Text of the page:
Consider a system of organised production in which a single person (owner) or a group of people (shareholders) at the top make all the decisions and give the orders; they decide everything from rates of wages to what is produced, how and where it is produced and where it is sold.
Below them are managers who receive and transmit the orders to a group of workers further down the pecking order who are permitted to sell their labour for just a fraction of the wages that those at the top grant themselves. This form of organisation characterises capitalism, that is, the private ownership of the means of production. It is inherently hierarchical and fosters relations of domination and subordination. It is, one might observe, totalitarian by nature.
Alternatively, consider a system of organised production in which a group of members collectively own, manage and democratically decide (via membership votes) everything from rates of wages to what is produced, how and where it is produced and where it is sold.
Furthermore, consider that managers, to the extent that they exist, are democratically elected by members and job roles are regularly rotated to ensure education and the betterment of skills for all members.
This form of organisation characterises socialism, that is, the worker ownership of the means of production. It is inherently egalitarian and, rather than sustaining relations of domination and subordination, it seeks to foster relations of co-operation and partnership based on mutual respect. It is, one might observe, democratic by nature.
That the former system prevails in our society is no law of nature. Indeed, as Peter Ranis shows in this book, the latter can and does represent a workable alternative to the dominant hierarchical structures of our prevailing modes of employment.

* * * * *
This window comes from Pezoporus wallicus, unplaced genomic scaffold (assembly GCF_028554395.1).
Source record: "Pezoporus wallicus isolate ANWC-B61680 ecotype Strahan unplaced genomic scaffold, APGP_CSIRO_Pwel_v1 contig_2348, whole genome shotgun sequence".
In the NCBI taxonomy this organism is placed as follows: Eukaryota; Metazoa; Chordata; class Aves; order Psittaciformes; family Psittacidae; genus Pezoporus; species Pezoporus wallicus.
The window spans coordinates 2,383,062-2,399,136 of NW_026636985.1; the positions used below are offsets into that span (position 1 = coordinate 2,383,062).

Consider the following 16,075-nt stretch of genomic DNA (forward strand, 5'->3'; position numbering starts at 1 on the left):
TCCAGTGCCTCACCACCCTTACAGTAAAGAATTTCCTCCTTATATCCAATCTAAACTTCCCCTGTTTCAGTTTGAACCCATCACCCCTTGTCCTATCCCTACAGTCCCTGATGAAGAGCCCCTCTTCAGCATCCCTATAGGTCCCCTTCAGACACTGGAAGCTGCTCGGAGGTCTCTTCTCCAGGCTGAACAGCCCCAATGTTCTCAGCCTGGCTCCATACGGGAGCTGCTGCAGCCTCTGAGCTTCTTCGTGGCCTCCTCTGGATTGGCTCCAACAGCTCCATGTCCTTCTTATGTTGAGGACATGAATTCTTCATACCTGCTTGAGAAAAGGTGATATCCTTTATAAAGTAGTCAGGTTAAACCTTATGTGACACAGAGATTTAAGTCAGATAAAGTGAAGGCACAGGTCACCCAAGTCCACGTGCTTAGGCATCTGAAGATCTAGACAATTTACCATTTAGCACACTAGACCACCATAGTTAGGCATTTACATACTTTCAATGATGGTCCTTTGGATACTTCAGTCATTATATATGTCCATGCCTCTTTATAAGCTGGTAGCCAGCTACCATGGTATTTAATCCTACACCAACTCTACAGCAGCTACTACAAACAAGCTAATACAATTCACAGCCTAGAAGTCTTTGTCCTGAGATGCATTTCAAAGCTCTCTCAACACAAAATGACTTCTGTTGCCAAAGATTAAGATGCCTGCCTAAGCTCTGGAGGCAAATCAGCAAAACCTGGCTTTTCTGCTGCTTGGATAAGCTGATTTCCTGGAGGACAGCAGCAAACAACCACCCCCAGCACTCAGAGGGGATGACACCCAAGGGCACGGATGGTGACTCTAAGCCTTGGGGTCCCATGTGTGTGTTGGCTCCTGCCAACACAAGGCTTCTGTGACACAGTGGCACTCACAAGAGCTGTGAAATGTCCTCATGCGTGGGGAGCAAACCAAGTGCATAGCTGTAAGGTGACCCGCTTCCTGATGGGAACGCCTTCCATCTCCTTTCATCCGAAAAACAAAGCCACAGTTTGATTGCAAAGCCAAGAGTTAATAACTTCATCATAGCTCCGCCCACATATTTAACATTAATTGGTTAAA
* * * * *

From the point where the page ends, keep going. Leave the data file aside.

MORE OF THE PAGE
Presenting numerous case studies from across Europe, the US and Latin America, Ranis explores how co-operative organisations of the kind mentioned above have developed and prospered the world over in response to economic crises, global protest and the general desire of working people to emancipate themselves from the aristocracy of their employers.
By combining the work of key theorists such as Karl Marx, Rosa Luxemburg and Antonio Gramsci with that of contemporary political economists like Thomas Piketty, Josephn Stiglitz and Fred Block, Ranis provides a clear analysis of the ideas, achievements and historical context of the co-operative movement.
As he points out, the latter has always aimed to provide ‘a counter-narrative to the one that assumes only owners and managers can provide leadership and function effectively in the world of production’. Certainly, if this book provides anything for the reader, it is just this.
A worthwhile read for anyone interested in understanding alternative, more egalitarian modes of production and employment.